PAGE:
These two artists have a small show up in the front gallery at the Art League. I wasn't familiar with Jillian Conrad, but Jeff Forster's work is work I have encountered several times over the past few months, up to and including winning a piece of his in the Box 13 raffle. So I was eager to see what he had for this show.
Jeff Forster, Endangered Species, native clays and palm fronds dipped in porcelain then fired, 2010
Palm fronds dipped in porcelain then fired--so that's how he makes those little clay chips. I was wondering that ever since I saw his piece Frailty. What interests me about the process is, what happens when you take something organic and/or flammable and fire it in a kiln? Does the organic part burn away, leaving just the ceramic part? This has been on my mind ever since I won the two Marie Weichman porcelain rags which were apparently made in a similar way.
This piece (and one other in the show) were made out of similar little ceramic pieces. Installing them means scattering the stuff on the floor, so the dimensions are, as they say, variable. I think maybe the are meant to evoke a sense of crumbling ruin, as if you have stumbled across a site that was once built up but is now a shattered and decayed remain. That's how it feels to me. There is something amusing about transporting this into a pristine art gallery.
Jeff Forster, Remnant of Reflected Space, fired native clay, mirror, and naturally collected vegetation, 2009
If the former piece was meant to evoke the decay of something man-made, this piece seems like an attempt to contrive something that appears natural. Except for the mirror--I'm not sure what that's all about. The location is particularly interesting--against a glass. It can be seen from the outside and when you view it from the inside, you see the sidewalk and the street and trees and passing cars, forming kind of a backdrop for the piece. If the object is man-made nature--a "rock" formed from natural clay (as slate is nature-made rock formed from clay), then what we see through the window, our built and grown environment, is also man-made "nature." Maybe then the mirror is meant to remind us that the "rock" is a reflection of what we do in our cities and towns. We build our own "nature," our own environment.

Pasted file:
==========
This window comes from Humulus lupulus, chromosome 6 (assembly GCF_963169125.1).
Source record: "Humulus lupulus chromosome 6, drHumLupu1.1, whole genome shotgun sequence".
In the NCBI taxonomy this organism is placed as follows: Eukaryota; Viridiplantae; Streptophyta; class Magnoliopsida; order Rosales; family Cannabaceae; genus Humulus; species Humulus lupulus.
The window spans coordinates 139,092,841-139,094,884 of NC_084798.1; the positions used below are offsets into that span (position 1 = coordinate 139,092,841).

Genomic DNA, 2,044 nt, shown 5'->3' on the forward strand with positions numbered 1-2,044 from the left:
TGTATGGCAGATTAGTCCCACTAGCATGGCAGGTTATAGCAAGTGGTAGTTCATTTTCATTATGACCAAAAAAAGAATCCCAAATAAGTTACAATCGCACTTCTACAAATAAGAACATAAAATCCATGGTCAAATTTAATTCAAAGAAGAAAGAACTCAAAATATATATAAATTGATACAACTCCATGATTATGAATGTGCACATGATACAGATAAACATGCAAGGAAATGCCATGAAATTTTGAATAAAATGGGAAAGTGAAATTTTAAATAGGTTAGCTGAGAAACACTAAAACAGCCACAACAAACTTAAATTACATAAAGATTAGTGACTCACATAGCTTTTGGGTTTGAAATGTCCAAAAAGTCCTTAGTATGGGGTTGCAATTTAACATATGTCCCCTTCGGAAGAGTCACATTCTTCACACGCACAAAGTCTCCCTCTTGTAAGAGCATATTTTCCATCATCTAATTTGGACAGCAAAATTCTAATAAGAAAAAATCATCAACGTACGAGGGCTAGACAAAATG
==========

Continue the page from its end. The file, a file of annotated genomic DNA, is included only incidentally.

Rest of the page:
Jillian Conrad, Pile, wood, concrete,foam,paint, glitter, 2010
Jillian Conrad, at first glance, seems like an apt partner in this exhibit. But there is a difference in their work. While Forster's work may be chaotic and may resemble decay, it is ultimately crafted using one of mankind's oldest crafts. Conrad's pieces, while constructed, seem deliberately uncrafted. For instance, the wooden table in Pile is not the result of carpentry, but rather the result of nailing pieces of wood together. The concrete looks more like concrete accidentally spilled at a worksite than concrete deliberately formed for some purpose. That's the feeling I get from looking at this--a temporary work-table assembled at a construction site. All the materials (save the glitter) are materials construction workers might use to build a house or commercial structure. It's the kind of object that, after the job was done, would be broken up and thrown in the dumpster with the rest of the waste products. Put in a gallery recontextualizes it. Whether this interpretation has anything to do with Conrad's intent, I have no idea. But it's what I saw.